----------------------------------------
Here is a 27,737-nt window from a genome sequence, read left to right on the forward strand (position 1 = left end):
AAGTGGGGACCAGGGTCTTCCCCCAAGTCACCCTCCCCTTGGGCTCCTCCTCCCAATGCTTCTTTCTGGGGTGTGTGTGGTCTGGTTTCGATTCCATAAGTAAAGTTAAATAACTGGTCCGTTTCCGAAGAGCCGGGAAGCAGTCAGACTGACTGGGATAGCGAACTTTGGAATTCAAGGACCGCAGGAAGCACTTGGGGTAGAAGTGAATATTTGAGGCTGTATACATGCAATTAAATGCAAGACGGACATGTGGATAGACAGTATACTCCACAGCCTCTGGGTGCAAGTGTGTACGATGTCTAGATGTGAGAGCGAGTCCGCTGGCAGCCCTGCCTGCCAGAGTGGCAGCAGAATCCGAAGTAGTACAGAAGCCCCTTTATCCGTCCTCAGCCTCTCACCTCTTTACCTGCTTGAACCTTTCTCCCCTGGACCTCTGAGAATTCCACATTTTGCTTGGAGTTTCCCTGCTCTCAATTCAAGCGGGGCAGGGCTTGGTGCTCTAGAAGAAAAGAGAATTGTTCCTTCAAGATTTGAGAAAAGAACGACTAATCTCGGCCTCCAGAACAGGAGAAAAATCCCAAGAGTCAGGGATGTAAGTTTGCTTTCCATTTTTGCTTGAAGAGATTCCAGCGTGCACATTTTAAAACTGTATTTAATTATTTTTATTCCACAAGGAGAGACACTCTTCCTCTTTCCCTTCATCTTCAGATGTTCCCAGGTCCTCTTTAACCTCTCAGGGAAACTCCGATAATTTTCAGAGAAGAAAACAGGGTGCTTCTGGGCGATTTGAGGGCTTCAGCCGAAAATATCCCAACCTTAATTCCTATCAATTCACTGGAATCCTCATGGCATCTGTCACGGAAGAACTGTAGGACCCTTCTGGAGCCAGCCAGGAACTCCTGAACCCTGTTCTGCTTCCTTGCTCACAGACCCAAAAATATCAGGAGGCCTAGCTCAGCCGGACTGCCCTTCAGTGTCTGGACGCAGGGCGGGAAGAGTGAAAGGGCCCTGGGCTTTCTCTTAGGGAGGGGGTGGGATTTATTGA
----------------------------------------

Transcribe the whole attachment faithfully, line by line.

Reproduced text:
Here is a 27,737-nt window from a genome sequence, read left to right on the forward strand (position 1 = left end):
AAGTGGGGACCAGGGTCTTCCCCCAAGTCACCCTCCCCTTGGGCTCCTCCTCCCAATGCTTCTTTCTGGGGTGTGTGTGGTCTGGTTTCGATTCCATAAGTAAAGTTAAATAACTGGTCCGTTTCCGAAGAGCCGGGAAGCAGTCAGACTGACTGGGATAGCGAACTTTGGAATTCAAGGACCGCAGGAAGCACTTGGGGTAGAAGTGAATATTTGAGGCTGTATACATGCAATTAAATGCAAGACGGACATGTGGATAGACAGTATACTCCACAGCCTCTGGGTGCAAGTGTGTACGATGTCTAGATGTGAGAGCGAGTCCGCTGGCAGCCCTGCCTGCCAGAGTGGCAGCAGAATCCGAAGTAGTACAGAAGCCCCTTTATCCGTCCTCAGCCTCTCACCTCTTTACCTGCTTGAACCTTTCTCCCCTGGACCTCTGAGAATTCCACATTTTGCTTGGAGTTTCCCTGCTCTCAATTCAAGCGGGGCAGGGCTTGGTGCTCTAGAAGAAAAGAGAATTGTTCCTTCAAGATTTGAGAAAAGAACGACTAATCTCGGCCTCCAGAACAGGAGAAAAATCCCAAGAGTCAGGGATGTAAGTTTGCTTTCCATTTTTGCTTGAAGAGATTCCAGCGTGCACATTTTAAAACTGTATTTAATTATTTTTATTCCACAAGGAGAGACACTCTTCCTCTTTCCCTTCATCTTCAGATGTTCCCAGGTCCTCTTTAACCTCTCAGGGAAACTCCGATAATTTTCAGAGAAGAAAACAGGGTGCTTCTGGGCGATTTGAGGGCTTCAGCCGAAAATATCCCAACCTTAATTCCTATCAATTCACTGGAATCCTCATGGCATCTGTCACGGAAGAACTGTAGGACCCTTCTGGAGCCAGCCAGGAACTCCTGAACCCTGTTCTGCTTCCTTGCTCACAGACCCAAAAATATCAGGAGGCCTAGCTCAGCCGGACTGCCCTTCAGTGTCTGGACGCAGGGCGGGAAGAGTGAAAGGGCCCTGGGCTTTCTCTTAGGGAGGGGGTGGGATTTATTGA